Interview by Hilary Leung. In her debut novel, Saints and Misfits, S.K Ali offers a poignant coming of age narrative that explores, with nuance and tenderness, the identity of Janna Yusuf as she navigates a world that is divided...
The Jacob Zilber Prize for Short Fiction is officially open, and we’re thrilled to announce Thalia Field as this year’s judge!
Interview by Mikaela Asfour.
Leanne Dunic is a writer, multidisciplinary artist, singer/guitarist of The Deep Cove, and winner of the Alice Munro Short Story Prize in 2015.
Her poetic travelogue, To Love the Coming End, was published in 2017, and takes place in Singapore, Japan, and Canada. The narrator, thrown off balance by a personal loss, deftly juxtaposes the impact of grief on the human body and psyche with the patterns and rhythms of historical and natural disasters— all the while haunted by the “curse of 11.”
Leanne is featured in two upcoming events at the Vancouver Writer’s Festival. She will be reading and performing with her band, The Deep Cove, at Dance to the Coming End on Thursday October 19th at 8:30 PM at Performance Works, where the Open Book Art Collective will be showcasing their artworks inspired by To Love the Coming End.
Leanne will also appear on the True Confessions and Tall Tales panel with Hera Lindsay Bird, Dina Del Bucchia, and Zoey Leigh Peterson on Friday October 20th at 8:30 PM at the Revue Stage, where they will discuss the line between fiction and nonfiction.
The Deep Cove’s release show for their first upcoming album, To Love the Coming End of the World—a companion to Leanne’s book— will take place on Saturday November 4th at the Fox Cabaret, with a solo guest performance by José Miguel Contreras (By Divine Right).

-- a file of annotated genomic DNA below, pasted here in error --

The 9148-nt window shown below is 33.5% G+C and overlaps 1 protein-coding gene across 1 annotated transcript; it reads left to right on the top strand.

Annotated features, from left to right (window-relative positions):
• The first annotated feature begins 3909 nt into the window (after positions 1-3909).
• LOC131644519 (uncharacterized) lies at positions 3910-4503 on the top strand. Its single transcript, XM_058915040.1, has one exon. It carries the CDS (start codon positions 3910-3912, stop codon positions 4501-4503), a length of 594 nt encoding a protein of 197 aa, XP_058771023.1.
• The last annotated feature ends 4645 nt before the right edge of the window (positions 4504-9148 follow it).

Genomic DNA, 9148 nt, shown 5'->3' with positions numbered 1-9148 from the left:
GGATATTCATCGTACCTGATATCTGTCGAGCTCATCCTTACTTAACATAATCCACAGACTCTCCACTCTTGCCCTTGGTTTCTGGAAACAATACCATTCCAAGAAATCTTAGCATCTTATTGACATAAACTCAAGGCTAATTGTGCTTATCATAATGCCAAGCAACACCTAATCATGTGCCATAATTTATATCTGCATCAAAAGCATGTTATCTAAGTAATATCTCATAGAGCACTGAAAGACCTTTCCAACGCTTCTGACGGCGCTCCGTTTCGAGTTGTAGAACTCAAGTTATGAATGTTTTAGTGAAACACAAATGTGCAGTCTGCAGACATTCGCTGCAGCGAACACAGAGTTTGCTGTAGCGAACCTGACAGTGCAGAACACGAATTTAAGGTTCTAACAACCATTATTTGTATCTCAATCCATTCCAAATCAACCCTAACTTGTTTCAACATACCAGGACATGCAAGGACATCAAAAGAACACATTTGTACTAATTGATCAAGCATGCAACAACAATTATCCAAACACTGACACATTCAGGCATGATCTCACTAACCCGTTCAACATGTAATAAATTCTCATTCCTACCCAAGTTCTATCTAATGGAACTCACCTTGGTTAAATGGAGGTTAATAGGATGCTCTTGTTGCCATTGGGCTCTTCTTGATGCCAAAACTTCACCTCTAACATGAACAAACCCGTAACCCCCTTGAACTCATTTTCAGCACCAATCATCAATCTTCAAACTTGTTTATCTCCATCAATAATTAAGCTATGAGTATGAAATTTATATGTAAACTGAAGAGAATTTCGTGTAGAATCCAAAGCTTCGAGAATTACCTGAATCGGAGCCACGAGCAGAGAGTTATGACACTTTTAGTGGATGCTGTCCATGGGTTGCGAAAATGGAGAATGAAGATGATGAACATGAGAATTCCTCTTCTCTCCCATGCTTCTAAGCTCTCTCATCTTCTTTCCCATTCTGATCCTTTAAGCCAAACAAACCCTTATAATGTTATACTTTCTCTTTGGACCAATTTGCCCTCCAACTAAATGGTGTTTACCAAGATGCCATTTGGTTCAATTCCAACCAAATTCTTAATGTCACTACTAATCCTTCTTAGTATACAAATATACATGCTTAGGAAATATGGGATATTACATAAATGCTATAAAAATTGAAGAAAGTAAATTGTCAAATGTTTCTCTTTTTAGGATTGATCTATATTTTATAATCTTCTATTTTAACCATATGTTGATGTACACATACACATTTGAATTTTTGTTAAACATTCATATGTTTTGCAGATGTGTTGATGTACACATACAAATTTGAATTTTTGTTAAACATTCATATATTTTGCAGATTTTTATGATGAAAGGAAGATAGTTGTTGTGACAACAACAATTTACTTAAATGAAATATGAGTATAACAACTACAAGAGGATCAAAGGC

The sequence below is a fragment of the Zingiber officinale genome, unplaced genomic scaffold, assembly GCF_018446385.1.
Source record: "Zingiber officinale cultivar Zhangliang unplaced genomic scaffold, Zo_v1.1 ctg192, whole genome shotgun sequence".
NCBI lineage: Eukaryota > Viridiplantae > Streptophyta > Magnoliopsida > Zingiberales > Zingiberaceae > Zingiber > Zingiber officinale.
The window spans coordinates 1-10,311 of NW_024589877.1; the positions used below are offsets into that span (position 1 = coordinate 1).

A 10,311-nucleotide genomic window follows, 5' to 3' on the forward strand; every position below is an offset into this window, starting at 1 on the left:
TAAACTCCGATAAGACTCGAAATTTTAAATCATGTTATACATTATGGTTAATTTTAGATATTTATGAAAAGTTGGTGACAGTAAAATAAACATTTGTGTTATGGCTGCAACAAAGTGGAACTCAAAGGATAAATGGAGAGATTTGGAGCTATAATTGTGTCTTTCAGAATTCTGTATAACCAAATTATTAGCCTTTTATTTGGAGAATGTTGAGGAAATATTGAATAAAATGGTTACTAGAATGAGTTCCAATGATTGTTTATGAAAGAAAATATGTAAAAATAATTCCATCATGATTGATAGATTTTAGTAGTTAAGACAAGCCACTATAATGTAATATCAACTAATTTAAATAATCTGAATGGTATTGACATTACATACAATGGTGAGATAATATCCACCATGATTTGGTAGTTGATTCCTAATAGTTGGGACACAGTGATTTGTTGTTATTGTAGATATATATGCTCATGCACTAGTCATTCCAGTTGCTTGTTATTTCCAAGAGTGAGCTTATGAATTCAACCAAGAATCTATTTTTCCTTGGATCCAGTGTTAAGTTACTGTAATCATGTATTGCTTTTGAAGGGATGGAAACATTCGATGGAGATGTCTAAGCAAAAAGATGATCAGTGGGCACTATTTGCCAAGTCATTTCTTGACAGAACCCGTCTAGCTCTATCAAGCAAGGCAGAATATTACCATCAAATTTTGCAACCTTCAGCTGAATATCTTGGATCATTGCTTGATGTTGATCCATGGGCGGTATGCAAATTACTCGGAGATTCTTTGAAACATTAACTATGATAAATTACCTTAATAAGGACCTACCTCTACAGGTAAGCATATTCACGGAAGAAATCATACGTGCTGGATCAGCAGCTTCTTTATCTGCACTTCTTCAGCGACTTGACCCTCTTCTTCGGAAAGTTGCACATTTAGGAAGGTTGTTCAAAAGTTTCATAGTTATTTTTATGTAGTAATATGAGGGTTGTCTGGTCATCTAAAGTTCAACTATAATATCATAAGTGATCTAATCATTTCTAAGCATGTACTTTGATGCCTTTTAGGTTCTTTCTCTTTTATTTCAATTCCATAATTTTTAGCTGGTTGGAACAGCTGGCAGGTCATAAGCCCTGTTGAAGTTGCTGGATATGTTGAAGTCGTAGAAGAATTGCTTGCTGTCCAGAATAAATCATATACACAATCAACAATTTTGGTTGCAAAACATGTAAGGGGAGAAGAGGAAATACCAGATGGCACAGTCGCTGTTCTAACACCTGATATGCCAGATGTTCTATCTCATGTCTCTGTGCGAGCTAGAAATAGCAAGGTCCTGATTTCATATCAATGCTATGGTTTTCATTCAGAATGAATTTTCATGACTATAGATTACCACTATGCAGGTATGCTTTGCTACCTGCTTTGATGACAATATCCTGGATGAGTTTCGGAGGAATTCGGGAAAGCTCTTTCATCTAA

Three tracks from The Deep Cove’s upcoming album can be downloaded for free at bookthug.ca/thedeepcove.
Interview by Matthew Walsh.
Mark Jordan Manner’s debut novel, Most Perfect Things About People, was published this year by Tailwinds Press. After a few publications in literary journals for his short fiction, it only seemed inevitable that a novel would be on the way. Told through various narrators, the story is a sprawling account of family secrets and memories, told over years by characters who are separated by geography and connect again through their own recollections of childhood memories. I was so happy to be interviewing Mark, whose stories were some of the weirdest, loveliest pieces of fiction I had read in a while.
Interview by Jennifer Amos. Photo by Zahra Siddiqui. Makeup by Charm.
Catherine Hernandez is a proud queer woman of colour, radical mother, activist, theatre practitioner, and writer. She is also the Artistic Director of b current performing arts. Her plays include The Femme Playlist, a one-woman show; Singkil; Eating with Lola (first developed by fu-GEN Asian Canadian Theatre); Kilt Pins; and Future Folk, which was collectively written by the Sulong Theatre Collective. She is the author of the children’s book M is for Mustache: A Pride ABC Book and her plays Kilt Pins and Singkil were published by Playwrights Canada Press.
Interview by Jasmine Sealy. Photo by Carly Shaia. Beasa Dukes writes ghost stories. But these stories are far from ephemeral. These stories are about spirits that are born of the earth, that inhabit bodies and influence our every waking...
Reviewing the submissions we received in response to our new editorial team’s first call, “The Liminal,” a call intended to take what is often thought of as “marginal” and place it at the centre of our issue and our...
We’re so excited to announce that the following stories have been longlisted for the first ever Grouse Grind Lit Prize for V(ery) Short Forms! We were blown away by the number of submissions and the quality of writing in this...
Meticulous, Sad and Lonely Ian Roy BuschekBooks, 2015 Review by Samarra Goldglas A boy kills his brother for some peace and quiet, a baby regularly grows nickels behind his ear, and a neglectful father escapes a mugging by screaming...